Avoid The Sugar Crash From Your Post-Workout Protein Shake
Forget the “freshman 5”, you’re pretty sure you just gained the “corona 19”, or did your recently reopened local gym install a bunch of widening mirrors? Gulp. Probably not. Okay, well, what’s done is done, and now is the time to undo it!
Even if your local fitness center hasn’t reopened its doors, you might already be getting back into shape outside, and that’s great. But for all your hard work, the last thing you want to do is jeopardize your health afterward, and that’s when the real work starts.
You exerted physical strength when you jogged, lifted weights, or went for a rigorous bike ride, but now that your workout is over, it’s time to exert some mental strength, otherwise known as willpower.
Many health-conscious people may not realize how sugary their post-workout drink, shake, or meal replacement bar might be. With all of the options available on the market today, its easy to be distracted by health-promoting ingredients like amino acids, probiotics, vegetable-based protein, and other highly beneficial components that are included to help you recover. But if a whopping dose of sugar comes with them, unfortunately, the consequences to your health, and waistline, will far outweigh the pros.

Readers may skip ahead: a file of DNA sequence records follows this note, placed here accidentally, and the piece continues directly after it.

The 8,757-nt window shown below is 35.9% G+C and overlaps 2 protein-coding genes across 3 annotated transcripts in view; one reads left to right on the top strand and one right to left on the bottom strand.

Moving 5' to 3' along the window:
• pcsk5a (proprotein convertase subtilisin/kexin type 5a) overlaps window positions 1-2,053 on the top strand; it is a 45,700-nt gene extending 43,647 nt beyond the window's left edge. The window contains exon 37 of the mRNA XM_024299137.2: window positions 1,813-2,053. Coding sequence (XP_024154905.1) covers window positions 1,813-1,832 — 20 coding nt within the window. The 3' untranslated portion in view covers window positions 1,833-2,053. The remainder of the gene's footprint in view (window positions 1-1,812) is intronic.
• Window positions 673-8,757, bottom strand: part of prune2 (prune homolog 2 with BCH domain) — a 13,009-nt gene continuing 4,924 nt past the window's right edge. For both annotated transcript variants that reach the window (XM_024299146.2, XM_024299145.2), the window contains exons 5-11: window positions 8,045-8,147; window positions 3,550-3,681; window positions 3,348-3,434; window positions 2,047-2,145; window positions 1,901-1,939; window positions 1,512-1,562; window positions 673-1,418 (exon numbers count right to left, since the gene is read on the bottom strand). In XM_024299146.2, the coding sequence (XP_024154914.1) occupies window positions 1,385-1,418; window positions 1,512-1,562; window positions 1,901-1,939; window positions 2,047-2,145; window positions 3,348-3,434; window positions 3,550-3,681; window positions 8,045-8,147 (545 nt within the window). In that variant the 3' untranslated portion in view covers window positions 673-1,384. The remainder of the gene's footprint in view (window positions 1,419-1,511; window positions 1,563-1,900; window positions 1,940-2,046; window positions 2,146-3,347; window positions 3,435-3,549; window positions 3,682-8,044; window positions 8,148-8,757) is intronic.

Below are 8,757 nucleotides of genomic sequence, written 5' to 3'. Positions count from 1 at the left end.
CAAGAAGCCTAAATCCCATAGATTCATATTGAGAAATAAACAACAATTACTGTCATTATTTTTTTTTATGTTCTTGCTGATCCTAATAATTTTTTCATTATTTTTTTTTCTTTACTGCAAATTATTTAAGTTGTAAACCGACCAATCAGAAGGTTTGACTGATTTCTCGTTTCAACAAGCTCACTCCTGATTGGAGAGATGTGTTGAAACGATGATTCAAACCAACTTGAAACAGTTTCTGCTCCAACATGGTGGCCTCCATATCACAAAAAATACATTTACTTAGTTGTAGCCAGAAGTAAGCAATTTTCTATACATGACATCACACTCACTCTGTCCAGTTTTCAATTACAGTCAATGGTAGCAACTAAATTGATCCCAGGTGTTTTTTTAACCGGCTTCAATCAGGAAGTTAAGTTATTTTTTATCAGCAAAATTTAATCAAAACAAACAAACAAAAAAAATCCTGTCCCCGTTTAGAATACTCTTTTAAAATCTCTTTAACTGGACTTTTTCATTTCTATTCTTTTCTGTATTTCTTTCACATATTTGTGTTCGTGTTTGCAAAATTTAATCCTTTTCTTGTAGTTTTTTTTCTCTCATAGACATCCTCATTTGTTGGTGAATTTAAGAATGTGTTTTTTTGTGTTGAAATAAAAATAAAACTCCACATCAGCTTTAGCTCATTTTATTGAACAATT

You want to build-up muscle, not break it down. And one of the main reasons you exercise in the first place is to improve your energy levels throughout the day, so the last thing you want to do is cause a big crash. It’s time to ask yourself, has sugar been sabotaging your weight loss and strength training efforts?
Let’s take a look at some of the most popular post-workout options and how they could be harming your healthy intentions.